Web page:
4 – Some may suspect that pursuits of wisdom and overarching inquiry need more than myth and argument, and may turn for this to the open horizons of the arts. Music, drama, literature, painting, architecture, dance, and today cinema, may appear to promise more topical expanse and metaphysical depth than treatises of Aristotle and Heidegger, or dialogues of Plato and Hume. But here again, although often inseparable from the arts, philosophy has typically remained distinct. This is because of what the arts exercise in our human makeup: our senses, emotions and imagination, and only in ancillary mode our thought. Philosophy is just the opposite. The human faculty in the foreground is our pondering mind, in both intuitive and inferential modes. Philosophy is not first and foremost a sensorial activity, but one that is mental, or, in more traditional terminology: intellectual.
5 – But what is it all for? Philosophy’s end and purpose may seem quite exalted at times, and a few of its practitioners have not shied away from conflating it with religion (the Pythagoreans, some Neo-Platonists, the bizarre religio-philosophy of Comte come to mind). Buddhism, often called a religion, is considered by some a philosophy. So there are ambiguities here. But by and large, religions place the goal of personal transformation in the foreground, and without it would have no reason to exist. Philosophy may indeed provide insights which ultimately consummate in such a metamorphosis, but often enough it will do so by dispatching its “graduates” to a religion, and will see that new home as something quite distinct from rational cogitations. Despite recent apologists for philosophy as a “way of life,” or even a spirituality (Hadot and company), the majority of philosophers have identified their goal less as an existential transformation, and more as a kind of knowledge, or a distinctive habit of thought. Its aim is seen to be, by its very nature, cognitive.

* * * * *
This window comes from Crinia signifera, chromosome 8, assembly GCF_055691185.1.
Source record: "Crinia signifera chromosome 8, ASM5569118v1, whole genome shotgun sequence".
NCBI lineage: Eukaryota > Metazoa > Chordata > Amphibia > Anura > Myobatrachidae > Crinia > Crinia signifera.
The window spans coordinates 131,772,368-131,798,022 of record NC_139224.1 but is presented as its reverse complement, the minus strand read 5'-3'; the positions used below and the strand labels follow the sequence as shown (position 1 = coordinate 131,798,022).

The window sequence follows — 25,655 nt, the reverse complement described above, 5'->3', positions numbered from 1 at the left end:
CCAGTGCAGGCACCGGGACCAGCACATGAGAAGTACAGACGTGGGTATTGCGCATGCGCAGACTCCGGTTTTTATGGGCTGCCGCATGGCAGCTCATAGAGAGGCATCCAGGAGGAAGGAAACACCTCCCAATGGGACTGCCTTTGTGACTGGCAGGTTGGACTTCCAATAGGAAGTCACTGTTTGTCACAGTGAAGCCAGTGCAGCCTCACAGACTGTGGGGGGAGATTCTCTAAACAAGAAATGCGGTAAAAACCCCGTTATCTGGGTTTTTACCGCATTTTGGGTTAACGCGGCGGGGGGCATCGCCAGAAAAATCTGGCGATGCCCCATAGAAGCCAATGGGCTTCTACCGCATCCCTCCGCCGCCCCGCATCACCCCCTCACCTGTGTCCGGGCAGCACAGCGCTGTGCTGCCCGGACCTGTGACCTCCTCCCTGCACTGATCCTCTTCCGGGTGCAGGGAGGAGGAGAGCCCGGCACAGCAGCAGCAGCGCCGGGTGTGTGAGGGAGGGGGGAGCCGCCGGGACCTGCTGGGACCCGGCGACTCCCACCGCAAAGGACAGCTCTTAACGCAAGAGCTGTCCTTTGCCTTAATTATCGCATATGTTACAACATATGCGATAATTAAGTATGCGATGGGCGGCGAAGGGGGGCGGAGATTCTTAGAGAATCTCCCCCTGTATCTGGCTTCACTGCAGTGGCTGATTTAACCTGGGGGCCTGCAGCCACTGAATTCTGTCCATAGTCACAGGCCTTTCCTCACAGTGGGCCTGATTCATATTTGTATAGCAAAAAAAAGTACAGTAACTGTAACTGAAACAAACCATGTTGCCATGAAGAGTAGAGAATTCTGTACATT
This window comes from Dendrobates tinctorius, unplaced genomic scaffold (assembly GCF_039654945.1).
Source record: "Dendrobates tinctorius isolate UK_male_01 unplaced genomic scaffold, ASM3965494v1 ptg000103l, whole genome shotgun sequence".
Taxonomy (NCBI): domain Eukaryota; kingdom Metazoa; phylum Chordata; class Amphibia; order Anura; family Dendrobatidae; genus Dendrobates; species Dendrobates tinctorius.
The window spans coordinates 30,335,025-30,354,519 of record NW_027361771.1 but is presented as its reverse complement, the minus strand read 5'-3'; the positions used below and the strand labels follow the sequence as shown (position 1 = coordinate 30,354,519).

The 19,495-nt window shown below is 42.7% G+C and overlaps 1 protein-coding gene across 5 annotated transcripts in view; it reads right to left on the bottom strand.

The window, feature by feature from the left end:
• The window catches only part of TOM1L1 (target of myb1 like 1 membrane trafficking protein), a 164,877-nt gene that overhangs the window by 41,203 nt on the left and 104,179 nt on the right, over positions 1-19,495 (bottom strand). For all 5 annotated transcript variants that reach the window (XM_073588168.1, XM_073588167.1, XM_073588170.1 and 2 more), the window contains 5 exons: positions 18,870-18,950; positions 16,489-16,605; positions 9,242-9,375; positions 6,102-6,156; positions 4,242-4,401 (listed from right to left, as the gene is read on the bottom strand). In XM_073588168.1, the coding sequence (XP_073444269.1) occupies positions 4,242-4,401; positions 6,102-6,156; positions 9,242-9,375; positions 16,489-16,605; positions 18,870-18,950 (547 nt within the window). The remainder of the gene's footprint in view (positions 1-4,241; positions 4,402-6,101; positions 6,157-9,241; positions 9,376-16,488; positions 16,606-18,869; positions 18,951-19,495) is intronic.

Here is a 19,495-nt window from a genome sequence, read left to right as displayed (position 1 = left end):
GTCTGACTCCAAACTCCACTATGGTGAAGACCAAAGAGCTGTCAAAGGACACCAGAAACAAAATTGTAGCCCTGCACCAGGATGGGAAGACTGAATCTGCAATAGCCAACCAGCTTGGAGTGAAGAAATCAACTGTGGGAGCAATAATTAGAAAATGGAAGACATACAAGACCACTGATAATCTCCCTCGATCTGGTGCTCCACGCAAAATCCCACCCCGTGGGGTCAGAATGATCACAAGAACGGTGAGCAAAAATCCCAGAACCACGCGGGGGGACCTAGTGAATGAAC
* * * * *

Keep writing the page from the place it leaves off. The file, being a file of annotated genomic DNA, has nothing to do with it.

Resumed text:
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The negative constraints outlined above have already led to some positive results, inasmuch as multiple contrasts of something with what it is not, already traces an outline suggesting content. Thus, now affirmatively stated: philosophy is discursive, favors universal aspirations in point of view, is in some way argumentative in method, distinctly intellectual in operation and aims at securing a kind of knowledge. Here I will dare to put my finger on its elusive essence. I’ve never heard this said before – although it probably has been – but as I look back at my own decades of philosophizing, and observe what the best of philosophers seem to be doing, I cannot escape a conclusion: philosophy is something in philosophers, a quality we gain which impels us to perform the philosophical act. And that something is:
the acquired intellectual habit of looking at and pondering reality with the tenacious inent of uncovering – to the extent that they knowable – its most embracing and founding principles in regard to the cosmos, human reality and transcendence.
The qualifying clause I have inserted allows us to welcome beneath the definition’s umbrella even the cognitive minimalists – from Skeptics to Kantians to Post-Modernists – for even in their bold negations regarding synoptic knowledge, they too lay claim to a kind of embracing and founding principial stance when they radically delimit and relativize the possibilities of all knowledge, not just some.